Class size: Capped at 50
Course description: Individual behavior in formal organizations. Cases, lectures and experiential exercises in organizational culture, motivation, leadership, dynamics of power, perception and attribution, communication, decision making and performance, and individual differences.
Lesson: Viewing business interactions through the lens of organizational behavior
Even for business professionals, soft skills like active listening, public speaking, and leading a team can take a lifetime to learn, which makes the class much more challenging than it may seem initially. But, as a professor at several different institutions, Kidwell is experienced at keeping students motivated and lowering the temperature in the room.
She starts by fostering a personal and relatable environment in her classrooms. “I learn each student’s name and try to be available to all students who are having difficulty or simply want to further interact beyond the classroom,” she says. And because the latest issues on students’ minds change constantly, Kidwell focuses on keeping her lesson plans current. (Relying on storylines from the last decade or last year is a sure way to lose students’ interest, she notes.) “My students are challenged, treated fairly and respectfully, and [given] timely and constructive feedback.”
Kidwell also offers the following advice when developing a successful experiential learning class:
Create a “safe space”
In the beginning of the semester, practicing emotional learning skills can feel like a therapy session—difficult, uncomfortable, and revealing. Students generally have different reactions to the subject matter. Many bring their “whole selves” to class, while others fail to attend altogether as the class gets tougher. Kidwell makes a point of figuring out what makes each student feel comfortable and willing to fully participate.
For example, in the first scenario of the vLeader business simulation, the subordinate (Olly) with whom the students have to interact is somewhat arrogant and unpleasant (interrupting, bringing up ineffective ideas, and so on). Students experience real emotions, and some become frustrated and disengage all together. Kidwell says she usually starts the debrief session by asking, “Has anyone found the “fire” button yet to let Olly go?” There is no such button, and the students usually start to laugh, which decreases the tension. “From there,” says Kidwell, “we discuss why they felt they would we want to fire him on the first day on a new job. But more importantly, we also discuss who established a good rapport with him so that he revealed something on his mind that was causing him great stress.”
Share your passion—it will prove contagious
Kidwell has a deep interest in the business courses she teaches. “I keep current on developments in both academic writings and the popular business press,” she says. “I can also relate my industry experience to the topics we discuss in the classroom.” In addition to being knowledgeable about the subjects she teaches, Kidwell says that being enthusiastic, organized, and student-oriented are important when it comes to effectively teaching soft skills. She points out, “I can only teach what I truly believe in and also try to practice in my own life every day!”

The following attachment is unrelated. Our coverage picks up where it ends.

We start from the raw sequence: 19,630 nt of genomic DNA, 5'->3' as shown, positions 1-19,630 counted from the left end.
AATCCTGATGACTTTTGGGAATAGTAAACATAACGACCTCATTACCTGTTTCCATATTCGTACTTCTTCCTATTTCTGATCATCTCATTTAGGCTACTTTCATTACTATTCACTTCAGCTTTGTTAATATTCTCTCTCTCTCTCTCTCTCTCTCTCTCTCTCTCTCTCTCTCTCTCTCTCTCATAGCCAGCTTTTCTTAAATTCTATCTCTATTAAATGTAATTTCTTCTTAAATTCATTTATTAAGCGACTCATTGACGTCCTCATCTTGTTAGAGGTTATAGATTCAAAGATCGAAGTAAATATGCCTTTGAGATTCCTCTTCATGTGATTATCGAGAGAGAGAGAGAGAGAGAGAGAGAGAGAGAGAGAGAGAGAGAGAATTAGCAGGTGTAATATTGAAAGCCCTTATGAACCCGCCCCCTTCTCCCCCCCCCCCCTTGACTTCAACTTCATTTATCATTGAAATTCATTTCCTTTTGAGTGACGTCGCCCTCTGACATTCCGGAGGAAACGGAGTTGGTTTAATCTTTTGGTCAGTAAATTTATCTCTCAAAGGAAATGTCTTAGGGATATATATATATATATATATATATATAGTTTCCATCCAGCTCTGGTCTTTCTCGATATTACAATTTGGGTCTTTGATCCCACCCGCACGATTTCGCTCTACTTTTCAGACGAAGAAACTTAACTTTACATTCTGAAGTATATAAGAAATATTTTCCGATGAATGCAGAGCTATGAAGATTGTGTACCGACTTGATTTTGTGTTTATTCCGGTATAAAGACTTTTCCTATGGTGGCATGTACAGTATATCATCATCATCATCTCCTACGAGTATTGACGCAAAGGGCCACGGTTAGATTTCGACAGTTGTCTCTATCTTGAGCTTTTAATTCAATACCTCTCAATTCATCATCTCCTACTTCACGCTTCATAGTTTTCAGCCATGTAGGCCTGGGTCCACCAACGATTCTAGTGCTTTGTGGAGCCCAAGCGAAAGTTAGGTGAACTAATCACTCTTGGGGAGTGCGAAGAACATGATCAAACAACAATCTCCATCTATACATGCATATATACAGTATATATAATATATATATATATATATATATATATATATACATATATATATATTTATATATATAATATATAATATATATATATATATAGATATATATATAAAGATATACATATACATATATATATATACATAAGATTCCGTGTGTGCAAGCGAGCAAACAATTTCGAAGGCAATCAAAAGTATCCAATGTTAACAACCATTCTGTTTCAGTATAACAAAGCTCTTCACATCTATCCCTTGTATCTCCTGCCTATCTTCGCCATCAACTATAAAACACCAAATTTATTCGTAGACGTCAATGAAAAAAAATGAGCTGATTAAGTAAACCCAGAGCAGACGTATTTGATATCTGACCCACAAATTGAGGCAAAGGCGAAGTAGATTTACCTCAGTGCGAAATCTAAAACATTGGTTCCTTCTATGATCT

Keep your students engaged
A course on organizational behavior is not likely to connect with students unless the professor directly engages them by mixing up the media. For Kidwell, that includes supervising a lot of live conversations and fast-moving debates. This is not exactly a textbook approach. Along with the role-playing simulations, she uses video clips, class debates, online discussion boards, and class polls to keep learning interactive, while relying very little on the lecture format, where students are passive. Part of her strategy is to provide lecture slides ahead of time, and to run discussions as well as quizzes online so that the classroom itself becomes the fun, lab-style, experiential space.
Do your research before settling on a simulation platform
While there are plenty of professional and organizational behavior programs on the market today, Kidwell notes that they can be expensive—and though SimuLearn worked well for her, it may not mirror the theory and applications being explored in other educators’ classes.
Kidwell advises exploring a variety of options rather than just adopting her choice. She found vLeader almost a decade ago, and it took her a few semesters to learn to best use the simulation and to create a great learning experience for her students. She notes that, for educators and institutions without the budget for something like SimuLearn, there are plenty of simulations and practice modules on YouTube that can be accessed for free.
Keep students’ eyes on the real prize
For Kidwell, the real “prize” she wants her students to achieve from these games is to leave her classroom with skills employers will value, and that will enhance each student’s career and life success. Her students enjoy the simulations because they look like simple video games, and the technology is helpful in working on multilevel issues. But none of it is meant to be a substitute for person-to-person interaction. The point, after all, is to help students succeed in a real (not virtual) workspace.
This is why, inevitably, interview and career questions become a topic of conversation in Kidwell’s class. That is just fine with her. “I often advise students about career and graduate school choices,” she says. “I believe that a professor’s responsibilities extend beyond classroom instruction.”
Kidwell is a self-described lifelong learner who is forever honing her own skills. After years of working with students, her passion for the topic is very clear to students. Some remark that she has a fun, energetic style and great teaching methods. Many consider it the highlight of their business courses, probably because they can start practicing their skills when they leave her classroom. Indeed, the words of one student echo the sentiments of many:
“I was able to apply the knowledge. The simulations in particularly interesting and insightful. Students finish the course having learned the basics of organizational behavior theory and how to apply soft skills to their own lives.”